New Ways to Treat Nonepilepsy Seizures or PNES?

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CONTENT HIGHLIGHTS
  • Nonepilepsy seizures are seizures that are not caused by electrical discharges in the brain.
  • A new pilot study evaluates different treatments for psychogenic nonepileptic seizures.
Community Corner: July 16, 2014
Wednesday, July 16, 2014

Community Corner:  New ways to treat nonepilepsy seizures or PNES?

One of the biggest problems for people with seizures is finding the right treatment. Often, people try seizure medications for years without success. Later, they may find that their seizures weren’t caused by electrical discharges in the brain. As a result, these seizures don’t respond to standard seizure medications! If psychological factors are thought to be the cause of nonepilepsy seizures, a person may be diagnosed with PNES or psychogenic nonepileptic seizures.

So what will help?
This is a great question! For years, if the events weren’t epilepsy, health care providers didn’t really know what to do and what would work best, if anything. Some people may have benefited from medications for mood or some form of therapy. For many others, no treatment has been found, or they have not received treatment for PNES.

In recent years, attention has focused on non-medication ways of treating PNES, mood disorders, or other chronic health conditions. One treatment receiving a lot of attention is cognitive behavioral therapy (CBT). This treatment aims to control people’s symptoms by helping them learn new ways of thinking about their symptoms and using new skills or behaviors to treat or respond to them.

A pilot study for treatment of PNES
Results of a long awaited pilot study to evaluate different treatments for psychogenic nonepileptic seizures was published in the Journal of the American Medical Association (JAMA). The study looked at the response of people who received one of the following treatments:

  • Sertraline, a commonly used antidepressant medication
  • A form of cognitive behavioral therapy
  • A form of cognitive behavioral therapy and sertraline
  • Standard medical care

The CBT incorporated techniques from other approaches to address the main issues found in people with PNES. A workbook was developed for this treatment and was used by people in the study.

Participants included 38 people who were diagnosed with PNES and did not have epilepsy. Results from 34 of the participants were evaluated to see if the treatment changed seizure frequency or other psychosocial and functional measures (for example, depression, anxiety, relationships, or overall quality of life).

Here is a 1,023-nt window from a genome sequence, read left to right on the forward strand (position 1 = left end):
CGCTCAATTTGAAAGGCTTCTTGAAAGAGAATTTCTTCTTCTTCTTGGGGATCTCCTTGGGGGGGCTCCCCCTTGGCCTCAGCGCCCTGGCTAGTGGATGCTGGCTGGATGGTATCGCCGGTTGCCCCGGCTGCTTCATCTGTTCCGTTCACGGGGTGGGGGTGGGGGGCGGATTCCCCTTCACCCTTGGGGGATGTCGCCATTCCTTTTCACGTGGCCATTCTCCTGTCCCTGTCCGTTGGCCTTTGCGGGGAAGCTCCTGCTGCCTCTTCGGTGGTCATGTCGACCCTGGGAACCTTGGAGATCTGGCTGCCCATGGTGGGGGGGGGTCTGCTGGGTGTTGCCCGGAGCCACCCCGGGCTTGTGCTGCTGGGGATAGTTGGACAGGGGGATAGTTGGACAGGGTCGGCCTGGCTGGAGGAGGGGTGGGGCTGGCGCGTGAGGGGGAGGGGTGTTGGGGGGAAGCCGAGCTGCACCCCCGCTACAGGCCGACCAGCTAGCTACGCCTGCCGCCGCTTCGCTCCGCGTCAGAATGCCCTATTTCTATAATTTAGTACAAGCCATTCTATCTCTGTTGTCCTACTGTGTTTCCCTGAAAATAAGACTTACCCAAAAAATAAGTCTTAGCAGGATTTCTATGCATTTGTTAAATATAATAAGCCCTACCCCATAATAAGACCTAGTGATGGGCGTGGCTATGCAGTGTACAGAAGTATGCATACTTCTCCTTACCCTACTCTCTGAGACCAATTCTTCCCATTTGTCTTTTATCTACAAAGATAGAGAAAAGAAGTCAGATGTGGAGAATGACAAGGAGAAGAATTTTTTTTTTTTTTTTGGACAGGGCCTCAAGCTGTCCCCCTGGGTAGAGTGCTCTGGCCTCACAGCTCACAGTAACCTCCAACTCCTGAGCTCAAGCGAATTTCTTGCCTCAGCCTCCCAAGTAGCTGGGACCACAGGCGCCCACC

What was found?

  • CBT helped improve frequency of nonepileptic seizures in over half of the people who used this treatment.
  • People treated with a form of CBT alone had a significant improvement in seizures – their seizure frequency decreased by 51.4% after treatment as compared to before treatment. Secondary measures (depression, anxiety, functioning, quality of life) also improved.
  • People treated with the CBT and sertraline had a slightly greater decrease in seizure frequency of 59.3%. There was also a significant improvement in some of the secondary measures.
  • There was no statistically significant change in seizure frequency for people who were taking sertraline alone. Yet people receiving this antidepressant alone did have a mild decrease in seizures each month by 26.5%.
  • There were no improvements in people who received standard medical care.
  • The number of people in each group was not enough to look at differences between groups.

What do these results mean?

  • The study followed a small number of people at three academic epilepsy centers. This limits the ability to generalize these results to all people with PNES right now.
  • The results suggest that psychotherapy using cognitive behavioral treatment and other strategies with a workbook format could be a very helpful way of treating PNES and other associated symptoms.
  • More research in larger groups of people is needed to see how helpful this treatment will be. Additionally, many people with epilepsy also may have some events that are not epilepsy. Finding out how helpful these treatments are in people with epilepsy and PNES is very important too.
  • Seizures not caused by electrical discharges in the brain (PNES) can be disabling for many people. Finding a better way of treating them will be a big advantage for so many people.

For more information on nonepileptic seizures:

I hope this information is helpful. I am sure we will have more to come on this topic and new treatment approaches for seizures and epilepsy!

Hoping everyone has a safe and relaxing week!

Best wishes,

Patty Osborne Shafer RN, MN
Associate Editor/Community Manager

 

Authored by: Patricia O. Shafer RN MN on 7/2014

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